The low snowpack is noticeable all over the state. The medium level is measured back to 1981, and in that period, Colorado is now tied for the second lowest.

Light snow fell Tuesday morning as a crew from the Natural Resources Conservation Service trekked into the Colorado backcountry to conduct a snowpack survey, or what they call a snow course.

“We are strictly the data providers. We collect, provide and analyze the best data we possible can,” said Karl Wetlaufer, an NRCS hydrologist.

That data is very important for state water managers trying to plan for how much water will be available in the coming years. Eighty percent of Colorado's water comes from snowpack.

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The snowpack data they report is in a measurement called SWE, or snow-water equivalent.

That is how much water you would end up with if all the snow was melted.

“Generally, 7 inches of SWE is what I was expecting, and under the tree canopy it will be a little less," Wetlaufer said.

That's not too bad for that location on Berthoud Pass, which is at 78 percent of average, but it really shows you how bad things really are down to our south.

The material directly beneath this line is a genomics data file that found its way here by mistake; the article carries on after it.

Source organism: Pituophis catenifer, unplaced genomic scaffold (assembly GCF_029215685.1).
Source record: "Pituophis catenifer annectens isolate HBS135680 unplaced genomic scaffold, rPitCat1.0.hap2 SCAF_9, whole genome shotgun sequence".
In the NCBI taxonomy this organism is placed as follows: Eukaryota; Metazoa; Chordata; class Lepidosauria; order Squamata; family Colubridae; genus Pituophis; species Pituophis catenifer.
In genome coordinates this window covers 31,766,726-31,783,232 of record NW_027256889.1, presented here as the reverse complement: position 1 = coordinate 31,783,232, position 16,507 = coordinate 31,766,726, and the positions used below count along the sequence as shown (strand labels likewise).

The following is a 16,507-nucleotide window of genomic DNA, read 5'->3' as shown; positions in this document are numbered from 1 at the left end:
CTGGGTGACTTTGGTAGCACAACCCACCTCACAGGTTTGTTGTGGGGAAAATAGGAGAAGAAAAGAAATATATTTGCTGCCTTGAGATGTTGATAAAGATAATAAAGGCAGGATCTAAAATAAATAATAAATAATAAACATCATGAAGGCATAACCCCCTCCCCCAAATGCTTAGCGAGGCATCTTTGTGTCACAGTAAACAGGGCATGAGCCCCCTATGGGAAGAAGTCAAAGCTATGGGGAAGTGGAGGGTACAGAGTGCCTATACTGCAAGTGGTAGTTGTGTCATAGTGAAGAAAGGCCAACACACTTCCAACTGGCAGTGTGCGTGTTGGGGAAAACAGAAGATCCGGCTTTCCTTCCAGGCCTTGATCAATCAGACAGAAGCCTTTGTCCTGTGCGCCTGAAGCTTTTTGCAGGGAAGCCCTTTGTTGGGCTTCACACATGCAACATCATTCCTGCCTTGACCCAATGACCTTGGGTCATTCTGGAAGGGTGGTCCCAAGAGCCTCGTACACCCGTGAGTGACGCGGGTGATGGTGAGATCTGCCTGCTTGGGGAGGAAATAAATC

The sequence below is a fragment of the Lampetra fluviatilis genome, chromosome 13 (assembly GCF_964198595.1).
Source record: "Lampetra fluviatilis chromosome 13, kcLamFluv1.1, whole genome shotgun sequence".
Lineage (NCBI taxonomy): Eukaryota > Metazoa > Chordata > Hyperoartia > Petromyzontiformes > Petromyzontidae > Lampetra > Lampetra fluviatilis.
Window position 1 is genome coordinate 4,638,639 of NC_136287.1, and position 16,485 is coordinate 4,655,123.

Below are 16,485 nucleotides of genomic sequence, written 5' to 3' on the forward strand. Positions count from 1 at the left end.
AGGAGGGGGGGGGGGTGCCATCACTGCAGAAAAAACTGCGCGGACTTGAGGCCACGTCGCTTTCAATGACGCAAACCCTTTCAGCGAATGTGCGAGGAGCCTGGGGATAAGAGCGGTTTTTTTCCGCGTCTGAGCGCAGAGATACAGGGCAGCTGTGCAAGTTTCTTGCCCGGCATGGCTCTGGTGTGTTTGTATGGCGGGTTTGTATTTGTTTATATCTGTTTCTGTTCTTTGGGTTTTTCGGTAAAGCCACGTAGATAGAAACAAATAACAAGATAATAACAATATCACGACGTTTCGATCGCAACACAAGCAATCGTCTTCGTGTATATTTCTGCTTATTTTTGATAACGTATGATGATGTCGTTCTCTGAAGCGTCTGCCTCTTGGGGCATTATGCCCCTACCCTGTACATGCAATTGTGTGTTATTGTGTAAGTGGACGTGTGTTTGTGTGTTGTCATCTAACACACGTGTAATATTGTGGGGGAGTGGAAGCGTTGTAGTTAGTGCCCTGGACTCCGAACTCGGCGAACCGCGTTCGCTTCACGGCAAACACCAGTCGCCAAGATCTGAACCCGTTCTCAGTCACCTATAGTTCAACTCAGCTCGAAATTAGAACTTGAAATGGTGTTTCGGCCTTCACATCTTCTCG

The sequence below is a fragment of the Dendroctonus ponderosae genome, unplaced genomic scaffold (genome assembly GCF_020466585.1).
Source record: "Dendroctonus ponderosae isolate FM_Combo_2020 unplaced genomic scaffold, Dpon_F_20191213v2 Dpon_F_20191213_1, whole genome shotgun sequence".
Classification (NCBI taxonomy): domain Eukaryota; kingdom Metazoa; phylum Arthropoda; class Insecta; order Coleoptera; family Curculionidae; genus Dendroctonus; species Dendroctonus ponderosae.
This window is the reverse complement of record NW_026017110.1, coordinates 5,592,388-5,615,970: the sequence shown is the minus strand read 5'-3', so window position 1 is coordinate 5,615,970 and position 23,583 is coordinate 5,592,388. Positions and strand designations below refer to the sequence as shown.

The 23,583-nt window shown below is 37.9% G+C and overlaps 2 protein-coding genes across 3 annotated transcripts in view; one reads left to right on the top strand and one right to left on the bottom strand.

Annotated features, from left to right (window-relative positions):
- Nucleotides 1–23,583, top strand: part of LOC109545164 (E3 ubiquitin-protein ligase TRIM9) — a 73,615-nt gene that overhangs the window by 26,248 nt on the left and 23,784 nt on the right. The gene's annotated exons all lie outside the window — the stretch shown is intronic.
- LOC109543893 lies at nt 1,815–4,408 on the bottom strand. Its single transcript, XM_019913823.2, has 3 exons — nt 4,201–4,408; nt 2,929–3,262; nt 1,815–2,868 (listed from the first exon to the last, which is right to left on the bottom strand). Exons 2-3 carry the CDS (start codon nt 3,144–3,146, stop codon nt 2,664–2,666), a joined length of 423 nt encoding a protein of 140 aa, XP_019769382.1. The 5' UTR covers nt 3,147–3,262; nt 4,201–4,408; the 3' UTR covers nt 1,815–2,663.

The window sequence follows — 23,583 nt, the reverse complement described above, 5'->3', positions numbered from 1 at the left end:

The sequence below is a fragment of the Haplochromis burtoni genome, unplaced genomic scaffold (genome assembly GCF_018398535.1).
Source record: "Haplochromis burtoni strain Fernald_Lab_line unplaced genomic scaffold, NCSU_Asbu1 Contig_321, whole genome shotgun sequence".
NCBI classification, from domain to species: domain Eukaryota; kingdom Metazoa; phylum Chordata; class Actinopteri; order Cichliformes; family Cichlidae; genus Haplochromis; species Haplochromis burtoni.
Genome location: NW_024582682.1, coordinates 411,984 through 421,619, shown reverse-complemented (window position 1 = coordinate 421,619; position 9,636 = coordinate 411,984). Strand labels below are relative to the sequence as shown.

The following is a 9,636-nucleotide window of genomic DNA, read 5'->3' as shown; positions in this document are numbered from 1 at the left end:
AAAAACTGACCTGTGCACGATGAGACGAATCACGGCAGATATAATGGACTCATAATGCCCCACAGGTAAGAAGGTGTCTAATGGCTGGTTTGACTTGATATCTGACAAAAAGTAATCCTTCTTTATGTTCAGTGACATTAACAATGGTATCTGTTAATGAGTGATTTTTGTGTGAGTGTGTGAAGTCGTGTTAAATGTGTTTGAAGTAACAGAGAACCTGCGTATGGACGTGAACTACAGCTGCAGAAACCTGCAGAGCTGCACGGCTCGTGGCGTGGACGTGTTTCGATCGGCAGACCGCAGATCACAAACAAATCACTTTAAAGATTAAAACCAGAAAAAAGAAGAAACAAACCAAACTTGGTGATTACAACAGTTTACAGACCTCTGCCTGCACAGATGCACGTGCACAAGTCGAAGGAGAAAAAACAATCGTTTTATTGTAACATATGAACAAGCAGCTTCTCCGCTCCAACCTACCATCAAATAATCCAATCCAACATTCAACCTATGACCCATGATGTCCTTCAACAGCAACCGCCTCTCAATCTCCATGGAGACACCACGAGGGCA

“Southwest Colorado is extremely dry. Where a lot of these sites would normally have say, in the range of 7 inches of snow water equivalent, they have like 1.2 (inches),” Wetlaufer said.

NRCS can't do manned surveys too often, so that is where automated snow telemetry, or Snowtel sites come in.

One hundred and fifteen of these sites across Colorado measure and report snow depth and snow-water equivalent every day. That is how we get those snowpack graphics that you often see published on 9NEWS.

At this point, it will be difficult to make up the deficit.

“With every week that goes by, the probability of reaching a normal snowpack just gets less and less really,” Welaufer said.

We've heard no panic from state water managers yet because we have plenty of water stored in our reservoirs across the entire state.

The peak of snowpack in Colorado is usually about the middle of April, so there is still time to make up some ground, but the La Niña weather pattern, which is getting most of the blame for our dry season, is forecast to remain in place into the spring time.